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Typically, Sugarman gets the mortgage lender to rework the loan, lowering the homeowner's payments and sparing the home from foreclosure. He says he seldom goes after brokers because they have little legal responsibility to the homeowner.
"I don't think the law as it stands is able to punish the people the way that they need to be punished," Sugarman says.
Georgia is more fortunate. With a new predatory lending statute considered one of the strongest consumer protection laws in the nation, it will become more difficult for brokers to get away with false loan applications. That's because the law makes it harder for lenders to approve them.
Prior to the new law, which went into effect Oct. 1, lawyers suing over fraudulent loans often had to fall back on a statute that says it's illegal to loan with the intent to foreclose. According to Brennan, it's extremely difficult to pin intent on lenders.
The new law has replaced the "intent to foreclose" provision with one that makes it illegal, in certain circumstances, to approve a mortgage for someone who is unable to make the payments. A borrower's inability to pay is much easier to prove, Brennan says.
But the success of the law depends on the ferocity of the Department of Banking and Finance in enforcing it. The department was formed nine years ago to regulate and license brokers and lenders -- partly in response to an increase in abusive loans. The department renews licenses yearly and is supposed to conduct a random inspection of brokers' and lenders' files every two years.
Yet the department has been criticized for failing to crack down on mortgage fraud and other forms of predatory lending. With just two fraud inspectors to scour the entire state, it's not hard to see why the department has fallen behind.
"The most I can tell you is examiners are constantly going out to licensees to examine," says department spokeswoman Leslie Lechtel. "With the staff we have, we can't examine everyone every year, so it's on a rotating basis."
Only half of the 2,115 brokers and lenders due for inspections in 1999 and 2000 received one, according to a 2001 report by state auditors. Nearly a fourth had never been inspected at all.
Those numbers raise concern among predatory lending experts who wonder whether the department can handle the task of enforcing the new law.
"We've got a strong bill in place, but it's not enough," says Sen. Vincent Fort, D-Atlanta, author of the legislation. "The Department of Banking and Finance does not have the experience and in the past has not had the inclination to be consumer-oriented."
There's yet another, unavoidable hang-up with the new law. It applies only to loans made after Oct. 1. So there is still limited help for the thousands of homeowners who already fell victim to abusive loans -- among them Anthony, Darrisaw and Bryant.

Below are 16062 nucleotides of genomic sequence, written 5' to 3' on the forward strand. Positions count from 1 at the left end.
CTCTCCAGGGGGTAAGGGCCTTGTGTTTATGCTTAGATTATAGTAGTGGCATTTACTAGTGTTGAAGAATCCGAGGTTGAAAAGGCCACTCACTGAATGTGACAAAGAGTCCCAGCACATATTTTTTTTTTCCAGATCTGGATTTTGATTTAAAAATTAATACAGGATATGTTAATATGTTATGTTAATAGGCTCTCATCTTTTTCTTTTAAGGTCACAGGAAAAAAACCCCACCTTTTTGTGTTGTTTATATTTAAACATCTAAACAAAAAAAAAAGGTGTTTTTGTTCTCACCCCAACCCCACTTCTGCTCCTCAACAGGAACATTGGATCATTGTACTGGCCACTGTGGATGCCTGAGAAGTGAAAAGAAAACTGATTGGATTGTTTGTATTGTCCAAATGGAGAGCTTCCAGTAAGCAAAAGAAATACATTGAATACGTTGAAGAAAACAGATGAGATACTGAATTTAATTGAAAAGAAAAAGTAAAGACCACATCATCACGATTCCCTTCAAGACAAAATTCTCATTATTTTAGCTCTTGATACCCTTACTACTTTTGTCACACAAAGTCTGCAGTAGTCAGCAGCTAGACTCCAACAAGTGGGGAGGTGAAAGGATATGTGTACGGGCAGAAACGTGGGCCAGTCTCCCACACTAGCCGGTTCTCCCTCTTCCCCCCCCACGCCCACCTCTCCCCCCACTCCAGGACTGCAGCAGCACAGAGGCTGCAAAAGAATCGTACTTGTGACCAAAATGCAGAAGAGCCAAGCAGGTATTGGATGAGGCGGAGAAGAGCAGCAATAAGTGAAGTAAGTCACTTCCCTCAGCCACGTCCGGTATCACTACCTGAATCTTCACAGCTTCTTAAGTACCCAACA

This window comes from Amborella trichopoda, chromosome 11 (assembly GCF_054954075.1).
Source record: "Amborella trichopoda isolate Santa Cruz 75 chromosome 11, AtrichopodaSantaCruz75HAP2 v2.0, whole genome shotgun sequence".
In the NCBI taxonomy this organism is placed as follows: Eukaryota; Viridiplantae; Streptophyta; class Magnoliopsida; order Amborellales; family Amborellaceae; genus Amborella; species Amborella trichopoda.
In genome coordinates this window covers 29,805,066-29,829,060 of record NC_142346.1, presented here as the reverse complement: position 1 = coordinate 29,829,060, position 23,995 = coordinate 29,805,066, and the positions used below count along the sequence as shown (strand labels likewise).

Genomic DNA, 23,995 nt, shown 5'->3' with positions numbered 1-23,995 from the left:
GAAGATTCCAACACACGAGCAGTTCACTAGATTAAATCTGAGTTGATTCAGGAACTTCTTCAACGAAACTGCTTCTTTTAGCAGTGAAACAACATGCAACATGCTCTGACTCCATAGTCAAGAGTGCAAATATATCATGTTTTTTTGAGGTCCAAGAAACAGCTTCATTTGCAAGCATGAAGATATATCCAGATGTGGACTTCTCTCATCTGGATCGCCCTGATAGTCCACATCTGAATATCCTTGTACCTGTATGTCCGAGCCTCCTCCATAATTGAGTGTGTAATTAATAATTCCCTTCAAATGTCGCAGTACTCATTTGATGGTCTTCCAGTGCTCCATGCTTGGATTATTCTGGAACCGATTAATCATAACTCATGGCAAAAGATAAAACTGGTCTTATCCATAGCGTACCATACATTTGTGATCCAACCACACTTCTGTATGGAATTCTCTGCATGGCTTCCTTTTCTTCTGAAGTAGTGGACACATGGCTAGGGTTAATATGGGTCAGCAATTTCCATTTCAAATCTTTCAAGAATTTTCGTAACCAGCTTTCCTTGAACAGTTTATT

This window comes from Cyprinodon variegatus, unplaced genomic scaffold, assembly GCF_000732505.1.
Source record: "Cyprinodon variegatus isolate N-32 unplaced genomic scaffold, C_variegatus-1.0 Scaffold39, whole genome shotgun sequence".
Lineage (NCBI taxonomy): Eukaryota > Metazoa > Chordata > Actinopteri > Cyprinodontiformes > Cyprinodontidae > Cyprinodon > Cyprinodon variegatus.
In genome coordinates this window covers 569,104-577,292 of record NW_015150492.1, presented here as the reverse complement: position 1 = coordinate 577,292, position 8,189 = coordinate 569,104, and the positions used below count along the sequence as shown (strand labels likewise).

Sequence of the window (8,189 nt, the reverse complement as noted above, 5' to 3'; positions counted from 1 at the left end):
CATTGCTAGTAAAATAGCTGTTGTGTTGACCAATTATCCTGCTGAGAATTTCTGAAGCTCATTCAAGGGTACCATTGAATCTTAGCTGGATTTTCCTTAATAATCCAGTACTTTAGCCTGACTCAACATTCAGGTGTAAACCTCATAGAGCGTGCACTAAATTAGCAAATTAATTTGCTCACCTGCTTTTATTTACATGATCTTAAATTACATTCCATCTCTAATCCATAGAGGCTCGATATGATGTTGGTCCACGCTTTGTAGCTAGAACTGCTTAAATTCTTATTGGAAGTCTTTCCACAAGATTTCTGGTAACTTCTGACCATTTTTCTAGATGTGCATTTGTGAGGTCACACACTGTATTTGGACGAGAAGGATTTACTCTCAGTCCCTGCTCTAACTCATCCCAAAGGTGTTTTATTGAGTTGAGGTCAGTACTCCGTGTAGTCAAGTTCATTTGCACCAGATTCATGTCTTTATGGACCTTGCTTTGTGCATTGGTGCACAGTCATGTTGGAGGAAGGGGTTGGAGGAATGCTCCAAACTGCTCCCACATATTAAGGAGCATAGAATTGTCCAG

Under the law, Bryant's loan clearly would be problematic -- regardless of fraud.
The new law makes it illegal for a lender to grant a loan to a borrower who can't afford the payments -- so long as the loan is what's called a "high-cost" one, with a percentage rate above 13.5 percent. (The "high-cost" distinction was made to appease brokers and real estate lobbyists, who fought the legislation.) The law says mortgage payments mustn't exceed half the borrower's monthly income.
Bryant, who had a salary of about $1,400 per month at the time she bought her house, got a loan with payments of $1,200. (Although her husband contributed to the mortgage payments, his name and income are not included on the loan application.) Bryant's interest rate is 13.85 percent.
Decades ago, no bank or lender would have dreamed of making such a loan -- simply based on the math. And banks, to ensure they weren't being defrauded, would have diligently verified the buyer's income to be sure it was correct. It takes only a phone call to the borrower, his or her employer and the IRS to verify the numbers.
Today, it will take a tough law to force banks and lenders to loan money responsibly, Brennan says. He blames the explosion of mortgage fraud on a decade-old trend of selling and reselling bundles of mortgages.
The bundles are sold as security to lenders, banks, pension funds and insurance companies. It allows one mortgage lender to reap immediate profits from the sale of the bundle, while another lender counts on the long-term payoff.
It's an attorney's nightmare.
Because the bundles can be sold repeatedly, the burden of responsibility for the loan shifts from a broker to a lender to another bank or lender -- one that had nothing to do with approving the original, possibly fraudulent loan. As a result, individual mortgages matter less than the success of the bundle as a whole. If one loan in the bundle should go bad, there are plenty to make up for it.
Yup, next to the li-barry.
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